A great many of these artists work seven day weeks all year. Most paint Monday through Friday and then get up at 5 a.m. on the weekends to set up their stands and submit their work to the whims of the free marketplace. Its a great contemporary example of rugged individualism.
One of the most distressing and disappointing things about Mr. Spetts article is how seriously it misrepresents the true character of this wonderful neighborhood that I have lived in for many years. Soho is known as an artistic center of this city, this country, and the world. For those few who do complain, a much greater many others would mourn the loss of these artists. The remarks of the local store owners was particularly telling in this matter. It is well known that a significant amount of the weekend economy of local shops and markets is based on, and boosted by the influx of people who come into Soho on the weekends specifically because of the presence of the street artists.
The comment that this is not 1969 is actually a very sad indictment and commentary about the hardening of the cultural arteries weve experienced in the recent years. Our country has long prided itself on being a free society that rewards initiative, hard work, productivity, and self reliance. Jill Stasium, Larry White and the majority of the painters on W. Broadway exemplify these important values. I thought that the most open and intelligent remark I read in this article was Sean Sweeneys observation that the Soho Alliance had better things to do. Maybe he, Spett, officer Lee, and this reactionary minority will take Sweeneys own advice to heart and give up on this, grow up.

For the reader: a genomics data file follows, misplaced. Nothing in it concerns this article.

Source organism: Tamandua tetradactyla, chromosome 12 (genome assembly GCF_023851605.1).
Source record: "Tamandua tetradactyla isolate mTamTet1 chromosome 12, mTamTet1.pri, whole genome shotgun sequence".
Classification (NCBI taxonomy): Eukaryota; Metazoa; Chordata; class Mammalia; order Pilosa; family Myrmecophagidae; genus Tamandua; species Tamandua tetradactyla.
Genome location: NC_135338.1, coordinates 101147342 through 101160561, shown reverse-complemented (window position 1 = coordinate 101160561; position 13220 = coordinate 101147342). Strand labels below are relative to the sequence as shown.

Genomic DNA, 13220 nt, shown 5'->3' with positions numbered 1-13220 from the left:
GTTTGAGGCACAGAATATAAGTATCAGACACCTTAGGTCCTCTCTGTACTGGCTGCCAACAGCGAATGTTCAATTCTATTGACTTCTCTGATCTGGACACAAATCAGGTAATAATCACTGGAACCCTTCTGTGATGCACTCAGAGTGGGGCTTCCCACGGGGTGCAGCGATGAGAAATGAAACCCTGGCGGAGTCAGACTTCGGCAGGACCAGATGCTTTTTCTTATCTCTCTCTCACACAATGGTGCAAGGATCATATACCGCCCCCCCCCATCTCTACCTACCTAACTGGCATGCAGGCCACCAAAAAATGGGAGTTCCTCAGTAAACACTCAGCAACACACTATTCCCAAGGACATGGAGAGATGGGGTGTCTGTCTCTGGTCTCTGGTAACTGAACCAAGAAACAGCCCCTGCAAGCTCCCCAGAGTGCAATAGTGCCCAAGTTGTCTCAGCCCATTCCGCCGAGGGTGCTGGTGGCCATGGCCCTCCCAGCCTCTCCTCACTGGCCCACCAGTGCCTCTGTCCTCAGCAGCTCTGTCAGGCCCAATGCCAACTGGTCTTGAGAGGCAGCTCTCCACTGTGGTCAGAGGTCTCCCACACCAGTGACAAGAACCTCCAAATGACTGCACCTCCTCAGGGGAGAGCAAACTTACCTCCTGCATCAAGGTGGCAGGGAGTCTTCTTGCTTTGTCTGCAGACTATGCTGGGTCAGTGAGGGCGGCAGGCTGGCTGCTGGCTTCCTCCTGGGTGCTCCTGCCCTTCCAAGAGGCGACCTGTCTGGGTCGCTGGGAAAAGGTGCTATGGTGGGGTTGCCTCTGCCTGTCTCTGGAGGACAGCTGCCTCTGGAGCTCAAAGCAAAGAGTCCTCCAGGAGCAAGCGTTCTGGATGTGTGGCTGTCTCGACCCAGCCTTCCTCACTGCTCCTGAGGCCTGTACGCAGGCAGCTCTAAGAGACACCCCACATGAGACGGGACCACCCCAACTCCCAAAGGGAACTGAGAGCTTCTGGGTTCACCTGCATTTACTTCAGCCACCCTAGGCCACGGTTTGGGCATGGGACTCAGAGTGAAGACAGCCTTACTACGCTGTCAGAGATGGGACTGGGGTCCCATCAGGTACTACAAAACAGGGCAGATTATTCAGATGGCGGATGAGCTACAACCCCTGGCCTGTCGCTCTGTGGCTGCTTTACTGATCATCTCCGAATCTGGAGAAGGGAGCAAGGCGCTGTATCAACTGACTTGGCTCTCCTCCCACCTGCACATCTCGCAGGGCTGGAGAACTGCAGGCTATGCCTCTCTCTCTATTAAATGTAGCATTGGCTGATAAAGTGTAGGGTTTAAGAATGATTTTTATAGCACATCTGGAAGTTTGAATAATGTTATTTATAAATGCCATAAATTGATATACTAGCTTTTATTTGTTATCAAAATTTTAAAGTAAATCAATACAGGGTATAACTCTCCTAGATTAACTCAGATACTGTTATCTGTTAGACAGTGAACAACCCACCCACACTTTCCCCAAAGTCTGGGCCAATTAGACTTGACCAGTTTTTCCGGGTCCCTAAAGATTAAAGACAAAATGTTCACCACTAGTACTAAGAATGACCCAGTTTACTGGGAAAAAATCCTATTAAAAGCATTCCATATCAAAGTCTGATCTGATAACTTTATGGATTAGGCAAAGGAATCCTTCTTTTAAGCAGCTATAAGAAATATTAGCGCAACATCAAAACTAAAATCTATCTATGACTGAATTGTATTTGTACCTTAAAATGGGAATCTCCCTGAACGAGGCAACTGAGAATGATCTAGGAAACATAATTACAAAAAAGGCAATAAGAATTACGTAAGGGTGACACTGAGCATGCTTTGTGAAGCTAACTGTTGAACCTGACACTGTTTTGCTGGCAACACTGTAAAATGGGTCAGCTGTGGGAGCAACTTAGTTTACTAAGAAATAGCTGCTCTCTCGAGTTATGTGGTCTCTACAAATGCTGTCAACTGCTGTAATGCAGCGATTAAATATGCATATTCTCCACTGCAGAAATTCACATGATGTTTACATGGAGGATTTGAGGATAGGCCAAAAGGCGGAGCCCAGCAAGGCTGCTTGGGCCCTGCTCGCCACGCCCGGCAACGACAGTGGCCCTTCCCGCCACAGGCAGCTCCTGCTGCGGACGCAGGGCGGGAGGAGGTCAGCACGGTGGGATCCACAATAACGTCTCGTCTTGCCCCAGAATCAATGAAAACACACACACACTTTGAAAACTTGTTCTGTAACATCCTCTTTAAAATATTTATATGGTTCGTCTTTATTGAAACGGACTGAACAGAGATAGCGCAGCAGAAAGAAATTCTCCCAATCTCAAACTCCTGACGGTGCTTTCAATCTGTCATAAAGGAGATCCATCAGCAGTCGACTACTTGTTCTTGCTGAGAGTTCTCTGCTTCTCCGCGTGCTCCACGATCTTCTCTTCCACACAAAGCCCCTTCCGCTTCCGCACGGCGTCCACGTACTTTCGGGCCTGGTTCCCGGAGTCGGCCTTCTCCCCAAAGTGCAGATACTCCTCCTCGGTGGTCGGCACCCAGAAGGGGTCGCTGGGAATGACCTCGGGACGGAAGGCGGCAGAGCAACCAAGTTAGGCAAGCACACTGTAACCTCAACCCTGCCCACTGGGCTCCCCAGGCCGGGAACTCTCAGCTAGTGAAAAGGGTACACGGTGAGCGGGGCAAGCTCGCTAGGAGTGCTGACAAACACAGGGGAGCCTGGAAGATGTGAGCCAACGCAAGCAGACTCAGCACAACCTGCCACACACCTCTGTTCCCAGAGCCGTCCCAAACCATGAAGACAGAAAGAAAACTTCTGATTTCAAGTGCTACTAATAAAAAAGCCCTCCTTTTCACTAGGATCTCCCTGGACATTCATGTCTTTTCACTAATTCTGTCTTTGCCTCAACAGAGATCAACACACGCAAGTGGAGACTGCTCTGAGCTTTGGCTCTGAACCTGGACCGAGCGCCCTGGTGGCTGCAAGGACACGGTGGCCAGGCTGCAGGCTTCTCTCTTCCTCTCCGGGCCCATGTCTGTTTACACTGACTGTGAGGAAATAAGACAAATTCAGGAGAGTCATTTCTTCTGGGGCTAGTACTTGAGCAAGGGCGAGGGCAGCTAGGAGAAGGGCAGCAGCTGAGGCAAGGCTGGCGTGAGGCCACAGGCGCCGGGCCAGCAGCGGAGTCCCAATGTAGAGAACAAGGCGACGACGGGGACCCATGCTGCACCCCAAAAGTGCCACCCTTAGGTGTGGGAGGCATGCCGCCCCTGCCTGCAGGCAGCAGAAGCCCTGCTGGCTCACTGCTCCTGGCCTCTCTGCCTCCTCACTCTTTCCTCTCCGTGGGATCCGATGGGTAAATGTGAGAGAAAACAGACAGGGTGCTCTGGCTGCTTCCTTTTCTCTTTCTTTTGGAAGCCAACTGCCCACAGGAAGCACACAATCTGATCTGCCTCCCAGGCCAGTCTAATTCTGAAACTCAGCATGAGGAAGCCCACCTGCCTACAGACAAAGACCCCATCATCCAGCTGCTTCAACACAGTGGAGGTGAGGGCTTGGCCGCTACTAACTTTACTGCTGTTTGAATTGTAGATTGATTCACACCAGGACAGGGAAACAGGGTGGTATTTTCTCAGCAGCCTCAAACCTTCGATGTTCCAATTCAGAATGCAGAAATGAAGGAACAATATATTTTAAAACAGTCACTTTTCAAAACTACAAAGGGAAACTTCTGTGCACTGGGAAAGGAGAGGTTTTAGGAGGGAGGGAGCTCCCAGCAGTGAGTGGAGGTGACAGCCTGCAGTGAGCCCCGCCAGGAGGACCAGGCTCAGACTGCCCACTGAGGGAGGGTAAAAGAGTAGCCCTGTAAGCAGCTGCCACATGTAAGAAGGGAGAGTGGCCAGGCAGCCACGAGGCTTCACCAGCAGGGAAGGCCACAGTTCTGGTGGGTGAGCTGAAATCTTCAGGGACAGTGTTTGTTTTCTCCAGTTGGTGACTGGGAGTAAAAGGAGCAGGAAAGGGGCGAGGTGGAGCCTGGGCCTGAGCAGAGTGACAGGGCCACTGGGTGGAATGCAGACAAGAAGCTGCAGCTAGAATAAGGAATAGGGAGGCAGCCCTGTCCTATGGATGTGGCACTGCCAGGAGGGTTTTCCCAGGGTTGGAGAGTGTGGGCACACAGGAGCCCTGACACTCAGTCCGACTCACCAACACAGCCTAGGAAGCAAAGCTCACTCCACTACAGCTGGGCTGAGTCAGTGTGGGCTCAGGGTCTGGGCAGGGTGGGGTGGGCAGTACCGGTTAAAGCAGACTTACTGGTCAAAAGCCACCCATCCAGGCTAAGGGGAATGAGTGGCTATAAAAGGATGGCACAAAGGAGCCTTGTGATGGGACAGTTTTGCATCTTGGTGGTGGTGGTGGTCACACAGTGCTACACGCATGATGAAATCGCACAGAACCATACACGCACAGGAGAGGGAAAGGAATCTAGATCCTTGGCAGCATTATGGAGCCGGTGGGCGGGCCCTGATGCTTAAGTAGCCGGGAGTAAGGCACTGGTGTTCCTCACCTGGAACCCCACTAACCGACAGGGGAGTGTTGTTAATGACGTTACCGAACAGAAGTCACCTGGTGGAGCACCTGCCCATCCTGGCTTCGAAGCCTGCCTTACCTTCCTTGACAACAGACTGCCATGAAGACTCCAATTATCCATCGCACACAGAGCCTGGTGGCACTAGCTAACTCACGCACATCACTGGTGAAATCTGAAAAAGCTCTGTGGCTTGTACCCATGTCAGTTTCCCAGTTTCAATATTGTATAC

Im not a painter but a proud local and lover of the arts in our community.
To The Editor:
I consider myself a hard-bitten New Yorker. But my heart swelled with pride as I heard City Councilmember Alan Gerson speak last week in support of the right to bike, walk and demonstrate in our city.
The occasion was a hastily called press conference to protest proposed new regulations that would require any group of 20 or more bicyclists to obtain a police permit and would let the police arrest a mere pair of pedestrians or cyclists for violating a traffic law together.
Predictably (and hearteningly), civil liberties lawyer Norman Siegel and the grassroots environmental group Times Up were there. So was Alan, eloquently reminding Mayor Bloomberg and Police Commissioner Ray Kelly that part of the right to protest is the right to spontaneously protest, and forcefully condemning the regulations as an assault on speech, cycling, walking and our civic traditions of free expression and dissent.
It takes courage to buck City Hall, particularly when others are hanging back to test the political winds. Alan didnt wait, he led. And City Council Speaker Christine Quinn evidently has followed, telling the press that she and the Council will indeed scrutinize the regulations.
Somewhere, Justice William O. Douglas is smiling. Bravo Alan.